The Germans want Merkel – but with her, there is no democratic, social and green Europe!

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Let’s be honest. Although we wish otherwise, the most powerful institution in the EU is NOT the European Parliament. The EU suffers from the democratic deficit, since the member state governments are those who have the biggest say in EU policies. To be more precise: It is some national governments, backed by economic strength and financial power, which have and use the possibility to shape EU policies according to their interests. Especially in these times of fundamental crisis, especially for us Greens and Young Greens in Germany – the European Parliament elections are not the only European elections we have.

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On September 22nd, the population of Germany was called to elect a new national Parliament – the Bundestag. The Bundestag will elect the head of the government, our chancellor, who will then choose its ministers and present the complete governing cabinet. This is at the moment an on-going process and the result – which parties will be in the coalition – is not easy to be foreseen. The liberal party, the old coalition partner of the CDU, was not re-elected into the Parliament. And so the preparations for the upcoming elections to the EP will have to begin in the current muddling and slightly chaotic aftermath of our national elections. But firstly back to the beginning.

Europeanizing the German elections

From the very start of planning our GRÜNE JUGEND campaign for the national elections, we strived to underline the importance of this election for the EU and particularly for the handling of the financial, social, political and ecological crisis. For us, it was the choice between more destructive austerity policies or Europe which is bound together by solidarity, democracy and openness. The goal was to get rid of the Merkel-government not only because of the conservatism and illiberalism in domestic policy, or the horrible mismanagement of the energy transition in Germany, but also because of the way Merkel and her government dominated the EU with their narrow vision of how this unique supranational institution should work. The narrow vision of being in the service of the Germany export economy, and as well in the service of its powerful banks, acting European-wide and profiting from the deregulation of financial markets – all these at the back of the environment and the people who have to face the cut of public services, wages and the dangerous shrinking of their economies. We decided to take “Europe” as the umbrella theme for other topics like social justice or open society. We tried to Europeanize the campaign by including your voices and perspectives as young European greens for instance by taking you on our bus tours.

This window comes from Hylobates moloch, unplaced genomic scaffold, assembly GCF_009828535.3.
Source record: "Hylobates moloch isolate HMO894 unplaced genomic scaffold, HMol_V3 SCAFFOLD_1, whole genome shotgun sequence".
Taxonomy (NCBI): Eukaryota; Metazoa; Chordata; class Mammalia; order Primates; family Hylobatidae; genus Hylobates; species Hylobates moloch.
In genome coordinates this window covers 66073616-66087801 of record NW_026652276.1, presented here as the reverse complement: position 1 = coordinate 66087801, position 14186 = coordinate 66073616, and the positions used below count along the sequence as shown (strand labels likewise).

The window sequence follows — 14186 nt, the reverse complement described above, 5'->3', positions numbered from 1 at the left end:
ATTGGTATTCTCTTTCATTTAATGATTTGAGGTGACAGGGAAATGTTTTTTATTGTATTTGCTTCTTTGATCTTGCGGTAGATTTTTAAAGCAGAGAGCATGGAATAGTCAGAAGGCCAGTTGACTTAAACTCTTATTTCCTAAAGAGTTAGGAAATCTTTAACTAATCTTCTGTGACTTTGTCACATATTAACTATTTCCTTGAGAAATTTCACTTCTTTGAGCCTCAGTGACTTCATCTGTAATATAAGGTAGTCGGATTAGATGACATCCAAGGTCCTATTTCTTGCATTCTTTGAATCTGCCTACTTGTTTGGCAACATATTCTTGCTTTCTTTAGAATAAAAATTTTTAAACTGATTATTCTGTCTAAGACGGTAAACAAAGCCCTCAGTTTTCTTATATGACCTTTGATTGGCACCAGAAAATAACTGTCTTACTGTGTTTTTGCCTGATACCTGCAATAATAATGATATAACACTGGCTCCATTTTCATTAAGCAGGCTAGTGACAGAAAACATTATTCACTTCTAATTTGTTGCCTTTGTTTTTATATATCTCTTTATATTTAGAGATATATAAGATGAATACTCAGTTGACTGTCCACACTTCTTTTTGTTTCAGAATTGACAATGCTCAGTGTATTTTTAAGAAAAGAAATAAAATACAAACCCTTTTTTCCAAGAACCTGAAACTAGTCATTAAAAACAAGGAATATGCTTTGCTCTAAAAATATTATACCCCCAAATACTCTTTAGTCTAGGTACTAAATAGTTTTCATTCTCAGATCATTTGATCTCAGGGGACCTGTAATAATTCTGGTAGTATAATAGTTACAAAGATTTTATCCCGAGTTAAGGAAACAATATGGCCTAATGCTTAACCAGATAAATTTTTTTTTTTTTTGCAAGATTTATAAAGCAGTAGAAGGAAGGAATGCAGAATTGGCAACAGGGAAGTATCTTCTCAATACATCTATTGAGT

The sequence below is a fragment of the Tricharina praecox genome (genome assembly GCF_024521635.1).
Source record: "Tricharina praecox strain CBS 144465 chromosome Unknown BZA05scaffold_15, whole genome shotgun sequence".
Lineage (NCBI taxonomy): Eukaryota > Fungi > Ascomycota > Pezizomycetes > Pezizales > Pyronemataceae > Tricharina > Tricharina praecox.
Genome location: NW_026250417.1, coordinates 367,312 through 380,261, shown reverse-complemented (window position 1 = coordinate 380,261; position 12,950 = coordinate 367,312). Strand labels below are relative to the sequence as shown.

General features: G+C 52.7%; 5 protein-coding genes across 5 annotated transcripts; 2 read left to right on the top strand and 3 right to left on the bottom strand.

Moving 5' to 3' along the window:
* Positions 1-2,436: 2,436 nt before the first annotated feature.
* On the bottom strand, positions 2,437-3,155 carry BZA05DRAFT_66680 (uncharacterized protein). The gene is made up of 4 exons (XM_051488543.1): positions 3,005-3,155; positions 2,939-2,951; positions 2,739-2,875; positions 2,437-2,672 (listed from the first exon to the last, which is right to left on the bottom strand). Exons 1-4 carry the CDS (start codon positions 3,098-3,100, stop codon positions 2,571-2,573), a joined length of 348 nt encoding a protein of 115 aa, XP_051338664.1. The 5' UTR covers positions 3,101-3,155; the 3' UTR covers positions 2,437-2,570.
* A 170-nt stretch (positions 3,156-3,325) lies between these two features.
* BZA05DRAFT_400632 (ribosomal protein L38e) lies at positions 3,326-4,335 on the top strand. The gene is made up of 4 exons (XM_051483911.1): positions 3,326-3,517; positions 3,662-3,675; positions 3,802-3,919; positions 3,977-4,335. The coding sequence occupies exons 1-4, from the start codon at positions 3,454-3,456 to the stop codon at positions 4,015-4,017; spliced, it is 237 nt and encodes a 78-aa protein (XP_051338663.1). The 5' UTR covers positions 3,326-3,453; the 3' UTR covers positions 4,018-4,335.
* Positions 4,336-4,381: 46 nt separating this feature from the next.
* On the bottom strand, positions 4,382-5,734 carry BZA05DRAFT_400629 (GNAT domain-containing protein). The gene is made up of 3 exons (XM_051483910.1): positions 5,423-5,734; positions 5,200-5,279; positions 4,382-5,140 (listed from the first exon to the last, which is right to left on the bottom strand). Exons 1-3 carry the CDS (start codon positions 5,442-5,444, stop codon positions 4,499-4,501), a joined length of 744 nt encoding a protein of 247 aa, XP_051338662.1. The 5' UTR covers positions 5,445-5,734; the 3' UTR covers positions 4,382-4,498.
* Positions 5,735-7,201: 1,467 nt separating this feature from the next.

Also our mother party, the “old greens”, included a comprehensive analysis of the European situation in their election manifesto and worked intensively to provide answers and alternatives for another Europe, departing from the neoliberal model of the EU that has been already promoted for too long time.

 So the most important question at this point: Have we been successful with presenting Greens as the political force able to reshape the EU, make it more democratic, less responsive to the interests of the private economy, more ecological, more just, taking the necessary steps towards a political union?

A huge disappointment and the rise of right-wing populism

Now, knowing the results of the elections, we have to admit: No. The necessity of a fundamental change in European policies was not the focus of this election campaign and the Greens did not communicate their visions in this scope effectively – some say: Not at all. The Conservatives skilfully avoided the topic (as they avoided ANY content in general) and the Greens deliberately concentrated on other issues. Also we as young greens did not succeed in re-focusing the debates towards the huge European dimension of this election.

Almost absolute majority of voters supported Christian Democratic Union of Angela Merkel and their Bavarian sister Christian Social Union. What comes on top of this; almost 5% of the electorate decided to give their vote to the new, right-wing populist, Euro-critical party “Alternative for Germany”. This means they just failed to get into the German Parliament very neatly, due to the 5-percent-clause. The party was founded in February 2013 and is almost completely based on the claim to resolve the Euro-area and return to national currencies. They paint the populist picture of Germany being “the paymaster” of the EU, a position which is overburdening the German population and will ruin the country in the long run. Besides, they agitate against migrants and the “unregulated immigration into our social security systems”. It